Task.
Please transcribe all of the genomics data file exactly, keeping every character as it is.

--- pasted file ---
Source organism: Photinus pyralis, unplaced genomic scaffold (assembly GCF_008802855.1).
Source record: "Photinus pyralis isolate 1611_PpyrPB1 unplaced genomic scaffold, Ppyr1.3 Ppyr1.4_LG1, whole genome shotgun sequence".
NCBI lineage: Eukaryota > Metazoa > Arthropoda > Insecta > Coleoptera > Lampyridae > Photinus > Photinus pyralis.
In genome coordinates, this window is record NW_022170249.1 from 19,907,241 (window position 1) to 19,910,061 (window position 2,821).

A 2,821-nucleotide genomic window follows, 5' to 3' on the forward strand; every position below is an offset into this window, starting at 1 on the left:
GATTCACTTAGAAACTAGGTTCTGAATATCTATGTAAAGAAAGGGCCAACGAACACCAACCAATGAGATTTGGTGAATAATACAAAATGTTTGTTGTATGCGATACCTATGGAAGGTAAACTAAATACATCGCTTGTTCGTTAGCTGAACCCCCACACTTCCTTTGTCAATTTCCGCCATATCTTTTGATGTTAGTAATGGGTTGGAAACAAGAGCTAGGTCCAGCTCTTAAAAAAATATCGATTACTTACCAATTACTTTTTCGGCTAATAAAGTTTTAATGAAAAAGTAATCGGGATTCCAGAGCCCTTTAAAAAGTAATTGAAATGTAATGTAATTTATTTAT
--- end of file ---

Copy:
Source organism: Photinus pyralis, unplaced genomic scaffold (assembly GCF_008802855.1).
Source record: "Photinus pyralis isolate 1611_PpyrPB1 unplaced genomic scaffold, Ppyr1.3 Ppyr1.4_LG1, whole genome shotgun sequence".
NCBI lineage: Eukaryota > Metazoa > Arthropoda > Insecta > Coleoptera > Lampyridae > Photinus > Photinus pyralis.
In genome coordinates, this window is record NW_022170249.1 from 19,907,241 (window position 1) to 19,910,061 (window position 2,821).

A 2,821-nucleotide genomic window follows, 5' to 3' on the forward strand; every position below is an offset into this window, starting at 1 on the left:
GATTCACTTAGAAACTAGGTTCTGAATATCTATGTAAAGAAAGGGCCAACGAACACCAACCAATGAGATTTGGTGAATAATACAAAATGTTTGTTGTATGCGATACCTATGGAAGGTAAACTAAATACATCGCTTGTTCGTTAGCTGAACCCCCACACTTCCTTTGTCAATTTCCGCCATATCTTTTGATGTTAGTAATGGGTTGGAAACAAGAGCTAGGTCCAGCTCTTAAAAAAATATCGATTACTTACCAATTACTTTTTCGGCTAATAAAGTTTTAATGAAAAAGTAATCGGGATTCCAGAGCCCTTTAAAAAGTAATTGAAATGTAATGTAATTTATTTAT